Okie from Muskogee: Price makes time to celebrate Muskogee

Matthew Price, left, performs in the 2016 Muskogee Little Theatre production of "Mary Poppins" with, from second left, Tommy Woodburn, Isabella Locke and Meaghan McCawley. It was the first production in the new theater.

Matthew Price has considered many ways to help make Muskogee a better place. 

"I always wanted to help people, and the best place to do that is to start at home,” Price said. "The city is just like anything else in life, you care about it, give time to it, do what you can to help it grow, make it better."

Price started out, at age 5 or 6, wanting to be on stage. He fulfilled that dream early at area theater productions.

He said he then considered being an emergency medical technician or another occupation in the medical field. He was a certified nursing assistant at the former Muskogee Community Hospital for a while.

"I didn’t want to work those hours," he said. "I didn’t enjoy the more mechanical aspects of the science courses I had to take in school."

Price said he switched to education, even interning with Muskogee High history teacher Jack Reavis. He recalled that, toward the end of the internship, he met with an old school chum, John Tyler Hammons.

"He and I had been talking about what the next step would look like, where we were going next, what we wanted to do," Price said. "We wanted to do something where we could help the most amount of people, the opportunity came up for us to go to OU law school."

Price and Hammons now partner in a law firm with Jeremy K. Hamby. Price's specialty is criminal law.

He also makes time to be with his family, perform on stage and serve on boards for Muskogee Little Theatre, Muskogee Area Arts Council and Neighbors Building Neighborhoods.

"I could live in this office if I wanted to. I could let it dominate my entire life," Price said. "I chose not to do that. I keep office hours so can have a family life."

Walking clients through process

As a public defender, Matthew Price said he sees himself as an educator, as well as an advocate.

"A lot of these people don't know how the system works, what the procedures are, what their rights are," he said. "Part of that is letting them know what to expect."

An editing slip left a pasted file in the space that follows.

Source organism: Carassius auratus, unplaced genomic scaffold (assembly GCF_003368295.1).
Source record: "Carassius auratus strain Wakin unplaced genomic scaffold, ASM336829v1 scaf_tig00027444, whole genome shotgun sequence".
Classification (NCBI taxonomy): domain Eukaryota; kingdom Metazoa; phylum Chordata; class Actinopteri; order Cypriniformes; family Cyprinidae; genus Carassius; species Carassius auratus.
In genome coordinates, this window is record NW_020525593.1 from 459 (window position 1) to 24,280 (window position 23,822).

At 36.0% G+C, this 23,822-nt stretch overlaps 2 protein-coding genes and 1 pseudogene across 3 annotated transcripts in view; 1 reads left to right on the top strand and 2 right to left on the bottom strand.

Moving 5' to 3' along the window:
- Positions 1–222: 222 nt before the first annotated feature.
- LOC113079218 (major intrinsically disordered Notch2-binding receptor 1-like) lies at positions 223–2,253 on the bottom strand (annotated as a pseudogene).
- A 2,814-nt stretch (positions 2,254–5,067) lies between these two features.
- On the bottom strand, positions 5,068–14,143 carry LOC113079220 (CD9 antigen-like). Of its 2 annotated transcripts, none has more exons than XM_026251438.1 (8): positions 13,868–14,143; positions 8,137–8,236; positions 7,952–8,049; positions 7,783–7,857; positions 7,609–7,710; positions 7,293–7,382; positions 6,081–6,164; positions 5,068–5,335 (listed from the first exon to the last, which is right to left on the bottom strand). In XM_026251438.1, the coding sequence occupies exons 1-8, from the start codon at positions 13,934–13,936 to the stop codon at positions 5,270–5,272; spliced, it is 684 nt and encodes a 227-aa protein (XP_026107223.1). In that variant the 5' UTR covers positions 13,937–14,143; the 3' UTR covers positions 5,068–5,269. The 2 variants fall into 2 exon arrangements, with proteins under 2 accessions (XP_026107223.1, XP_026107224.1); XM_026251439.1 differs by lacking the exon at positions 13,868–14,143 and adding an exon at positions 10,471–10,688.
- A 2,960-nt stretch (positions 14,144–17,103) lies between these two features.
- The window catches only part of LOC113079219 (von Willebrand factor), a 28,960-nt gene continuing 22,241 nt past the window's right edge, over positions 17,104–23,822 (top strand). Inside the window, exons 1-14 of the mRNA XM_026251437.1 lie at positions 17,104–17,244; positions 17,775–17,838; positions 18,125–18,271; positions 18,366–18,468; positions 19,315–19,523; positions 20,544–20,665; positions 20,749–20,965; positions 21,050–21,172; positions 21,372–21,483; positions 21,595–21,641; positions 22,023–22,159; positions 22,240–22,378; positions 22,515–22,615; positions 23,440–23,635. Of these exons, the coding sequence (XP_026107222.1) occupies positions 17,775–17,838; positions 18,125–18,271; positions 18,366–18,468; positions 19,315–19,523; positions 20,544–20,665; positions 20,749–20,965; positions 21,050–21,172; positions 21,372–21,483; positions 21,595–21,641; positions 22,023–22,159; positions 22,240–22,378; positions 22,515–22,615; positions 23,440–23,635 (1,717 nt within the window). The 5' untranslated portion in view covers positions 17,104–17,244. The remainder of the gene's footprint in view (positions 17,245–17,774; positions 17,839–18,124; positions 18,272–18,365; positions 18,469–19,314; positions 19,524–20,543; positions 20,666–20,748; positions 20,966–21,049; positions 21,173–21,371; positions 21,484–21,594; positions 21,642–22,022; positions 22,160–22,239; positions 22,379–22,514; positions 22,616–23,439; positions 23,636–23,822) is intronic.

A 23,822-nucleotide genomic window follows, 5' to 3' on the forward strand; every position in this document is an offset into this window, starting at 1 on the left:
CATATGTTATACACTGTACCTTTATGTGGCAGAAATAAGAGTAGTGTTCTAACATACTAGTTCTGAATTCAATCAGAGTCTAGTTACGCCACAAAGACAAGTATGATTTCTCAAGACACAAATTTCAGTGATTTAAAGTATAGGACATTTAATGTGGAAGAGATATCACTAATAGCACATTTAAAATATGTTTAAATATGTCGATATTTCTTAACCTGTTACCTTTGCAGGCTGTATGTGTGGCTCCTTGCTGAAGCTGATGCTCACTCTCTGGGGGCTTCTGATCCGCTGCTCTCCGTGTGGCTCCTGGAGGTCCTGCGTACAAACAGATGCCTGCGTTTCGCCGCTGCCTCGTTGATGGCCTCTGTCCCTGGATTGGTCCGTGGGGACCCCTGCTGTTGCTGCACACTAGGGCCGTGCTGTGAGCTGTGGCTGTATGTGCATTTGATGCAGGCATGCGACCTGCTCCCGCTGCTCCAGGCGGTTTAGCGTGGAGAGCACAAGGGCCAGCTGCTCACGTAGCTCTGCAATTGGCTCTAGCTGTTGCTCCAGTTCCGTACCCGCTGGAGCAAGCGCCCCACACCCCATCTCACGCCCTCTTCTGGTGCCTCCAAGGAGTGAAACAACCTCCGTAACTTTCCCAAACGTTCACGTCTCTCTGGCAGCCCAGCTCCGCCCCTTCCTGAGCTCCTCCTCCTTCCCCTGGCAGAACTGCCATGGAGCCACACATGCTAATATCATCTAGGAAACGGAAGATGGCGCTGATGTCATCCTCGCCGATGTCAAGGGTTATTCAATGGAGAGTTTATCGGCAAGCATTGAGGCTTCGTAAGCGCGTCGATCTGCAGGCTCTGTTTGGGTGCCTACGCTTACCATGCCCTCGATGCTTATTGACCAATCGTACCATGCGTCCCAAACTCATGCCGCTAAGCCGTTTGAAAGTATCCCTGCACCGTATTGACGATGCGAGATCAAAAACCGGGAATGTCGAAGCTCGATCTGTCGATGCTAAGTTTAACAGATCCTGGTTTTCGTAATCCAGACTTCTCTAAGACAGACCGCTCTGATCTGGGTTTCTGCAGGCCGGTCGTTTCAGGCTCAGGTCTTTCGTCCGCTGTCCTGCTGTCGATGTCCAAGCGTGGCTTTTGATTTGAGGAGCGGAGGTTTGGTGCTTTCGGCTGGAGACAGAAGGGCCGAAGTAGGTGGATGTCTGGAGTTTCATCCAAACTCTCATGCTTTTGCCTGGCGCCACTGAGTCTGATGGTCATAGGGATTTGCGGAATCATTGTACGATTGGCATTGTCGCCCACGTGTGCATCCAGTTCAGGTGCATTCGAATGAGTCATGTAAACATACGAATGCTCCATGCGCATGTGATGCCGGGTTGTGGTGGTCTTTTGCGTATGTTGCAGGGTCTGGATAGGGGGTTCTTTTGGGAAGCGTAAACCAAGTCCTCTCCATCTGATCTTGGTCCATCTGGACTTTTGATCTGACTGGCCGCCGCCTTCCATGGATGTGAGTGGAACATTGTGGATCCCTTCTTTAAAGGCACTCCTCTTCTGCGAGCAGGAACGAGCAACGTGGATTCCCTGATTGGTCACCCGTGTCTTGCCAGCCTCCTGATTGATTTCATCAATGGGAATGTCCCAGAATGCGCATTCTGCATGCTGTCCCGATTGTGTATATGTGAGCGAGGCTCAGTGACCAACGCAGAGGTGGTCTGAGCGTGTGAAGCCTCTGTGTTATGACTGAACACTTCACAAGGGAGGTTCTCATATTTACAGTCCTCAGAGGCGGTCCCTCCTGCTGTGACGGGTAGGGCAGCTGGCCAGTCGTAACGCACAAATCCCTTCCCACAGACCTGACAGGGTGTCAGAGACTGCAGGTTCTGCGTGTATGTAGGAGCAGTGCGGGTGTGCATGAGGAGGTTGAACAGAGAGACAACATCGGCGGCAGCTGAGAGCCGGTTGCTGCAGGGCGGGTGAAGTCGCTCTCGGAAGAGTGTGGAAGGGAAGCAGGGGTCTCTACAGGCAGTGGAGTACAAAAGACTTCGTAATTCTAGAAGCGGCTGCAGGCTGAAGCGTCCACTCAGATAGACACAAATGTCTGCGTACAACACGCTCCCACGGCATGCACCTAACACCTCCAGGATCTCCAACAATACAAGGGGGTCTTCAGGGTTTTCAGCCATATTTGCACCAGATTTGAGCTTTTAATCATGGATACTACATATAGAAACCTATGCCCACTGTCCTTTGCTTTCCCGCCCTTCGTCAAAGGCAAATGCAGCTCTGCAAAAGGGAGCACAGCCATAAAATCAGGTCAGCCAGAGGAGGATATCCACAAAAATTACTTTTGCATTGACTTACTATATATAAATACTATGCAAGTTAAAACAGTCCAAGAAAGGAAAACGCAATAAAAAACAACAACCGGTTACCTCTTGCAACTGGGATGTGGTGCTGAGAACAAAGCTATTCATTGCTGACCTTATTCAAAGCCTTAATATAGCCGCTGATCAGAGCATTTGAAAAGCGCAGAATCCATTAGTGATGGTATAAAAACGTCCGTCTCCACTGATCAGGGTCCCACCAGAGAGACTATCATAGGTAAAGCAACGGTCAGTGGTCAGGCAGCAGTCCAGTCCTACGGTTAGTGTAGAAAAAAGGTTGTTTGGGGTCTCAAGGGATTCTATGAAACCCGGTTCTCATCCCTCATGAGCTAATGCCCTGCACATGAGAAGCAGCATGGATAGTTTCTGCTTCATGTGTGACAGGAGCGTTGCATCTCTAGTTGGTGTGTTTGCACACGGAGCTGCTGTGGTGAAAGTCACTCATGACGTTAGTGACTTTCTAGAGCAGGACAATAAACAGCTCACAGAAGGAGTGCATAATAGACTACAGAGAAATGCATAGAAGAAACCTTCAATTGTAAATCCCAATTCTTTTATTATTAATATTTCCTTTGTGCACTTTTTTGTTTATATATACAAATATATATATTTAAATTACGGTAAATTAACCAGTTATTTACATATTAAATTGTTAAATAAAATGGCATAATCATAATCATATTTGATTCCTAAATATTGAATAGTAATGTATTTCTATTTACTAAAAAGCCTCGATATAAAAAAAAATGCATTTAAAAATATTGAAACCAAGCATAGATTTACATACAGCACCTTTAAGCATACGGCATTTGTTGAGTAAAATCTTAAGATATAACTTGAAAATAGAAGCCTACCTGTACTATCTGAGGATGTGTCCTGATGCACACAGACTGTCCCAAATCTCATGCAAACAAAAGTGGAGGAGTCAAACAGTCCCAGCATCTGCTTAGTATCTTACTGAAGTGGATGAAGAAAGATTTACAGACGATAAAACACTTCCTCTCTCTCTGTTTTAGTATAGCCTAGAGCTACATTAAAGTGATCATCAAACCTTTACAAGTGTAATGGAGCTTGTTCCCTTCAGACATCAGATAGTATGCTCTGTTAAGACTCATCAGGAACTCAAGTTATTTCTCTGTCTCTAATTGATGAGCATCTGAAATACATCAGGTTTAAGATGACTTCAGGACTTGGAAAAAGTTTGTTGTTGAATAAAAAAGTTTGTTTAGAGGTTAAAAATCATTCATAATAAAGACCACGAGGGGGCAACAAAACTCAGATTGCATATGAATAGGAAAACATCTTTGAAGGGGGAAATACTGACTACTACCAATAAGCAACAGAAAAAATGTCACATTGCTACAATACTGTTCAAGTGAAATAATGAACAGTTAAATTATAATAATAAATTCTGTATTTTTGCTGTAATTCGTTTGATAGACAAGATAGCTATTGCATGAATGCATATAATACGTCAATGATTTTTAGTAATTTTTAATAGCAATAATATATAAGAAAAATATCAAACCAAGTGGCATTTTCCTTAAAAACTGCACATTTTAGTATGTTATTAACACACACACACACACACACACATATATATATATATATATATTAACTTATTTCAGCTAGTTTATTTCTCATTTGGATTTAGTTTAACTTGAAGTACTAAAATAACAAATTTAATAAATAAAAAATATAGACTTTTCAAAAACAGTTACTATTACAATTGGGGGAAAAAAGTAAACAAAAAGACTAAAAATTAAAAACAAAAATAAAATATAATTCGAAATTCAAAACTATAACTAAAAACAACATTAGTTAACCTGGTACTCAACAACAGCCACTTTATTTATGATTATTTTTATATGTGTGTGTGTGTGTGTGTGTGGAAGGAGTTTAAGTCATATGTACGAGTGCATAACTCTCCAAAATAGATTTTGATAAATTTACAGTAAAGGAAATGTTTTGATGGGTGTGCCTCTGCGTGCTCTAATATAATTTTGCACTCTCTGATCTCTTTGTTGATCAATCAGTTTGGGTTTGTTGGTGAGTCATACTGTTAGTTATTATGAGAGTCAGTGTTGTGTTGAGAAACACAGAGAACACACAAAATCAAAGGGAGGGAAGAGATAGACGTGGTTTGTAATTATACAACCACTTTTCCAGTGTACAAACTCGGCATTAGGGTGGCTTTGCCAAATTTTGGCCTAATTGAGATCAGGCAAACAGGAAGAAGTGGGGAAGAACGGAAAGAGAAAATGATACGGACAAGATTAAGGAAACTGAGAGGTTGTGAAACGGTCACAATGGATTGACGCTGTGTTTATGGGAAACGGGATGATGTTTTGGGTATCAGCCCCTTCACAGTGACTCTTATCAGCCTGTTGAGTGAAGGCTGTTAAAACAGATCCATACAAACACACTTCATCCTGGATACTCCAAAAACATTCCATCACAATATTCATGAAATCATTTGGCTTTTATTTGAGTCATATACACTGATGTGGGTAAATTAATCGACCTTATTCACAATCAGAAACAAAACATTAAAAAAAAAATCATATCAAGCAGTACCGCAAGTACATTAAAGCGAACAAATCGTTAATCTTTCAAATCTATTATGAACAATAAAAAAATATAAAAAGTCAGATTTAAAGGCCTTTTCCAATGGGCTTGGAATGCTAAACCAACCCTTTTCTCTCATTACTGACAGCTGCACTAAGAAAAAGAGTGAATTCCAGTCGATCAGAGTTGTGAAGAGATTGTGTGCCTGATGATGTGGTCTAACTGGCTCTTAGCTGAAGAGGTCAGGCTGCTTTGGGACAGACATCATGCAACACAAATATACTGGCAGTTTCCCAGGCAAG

He said he approaches each case by getting informed on the case and to help his client make the right decisions.

"You do that by getting the police reports, you go through and understand what type of evidence would be used against your client in the event they went to trial," he said. "That way you can tell them what a trial would look like, this is the information they'd present against you and this is the likelihood you might get convicted. That way you can tell them if a plea deal is a better idea or pleading before the judge is a good idea or a jury trial."

Some cases are harder than others.

"Emotions run high. You're talking about people's freedom," he said. "Sometimes you'll have cases where the client is reasonable and understanding and you can't  help them. Other times you'll have cases where they're very unreasonable, but you can help them quite a bit."

Finding time for performing 

Price spent a lifetime performing on stage — and watching others perform.

"My grandmother and I always watched all the movies on Turner Classic Movies, all the Fred Astaire, the Gene Kelly musicals," he said. "I always liked the stage, musicals in particulars." 

He started with the Muskogee Little Theatre production of "Oliver" when he was about 8 years old. 

"I liked it early on, and my mom and dad encouraged me," he said. "Every chance I got a play I could be in, they were right there backing me up, taking me to all the practices. As fun as they are, they're a time commitment. Every one of those shows takes up two months of your life."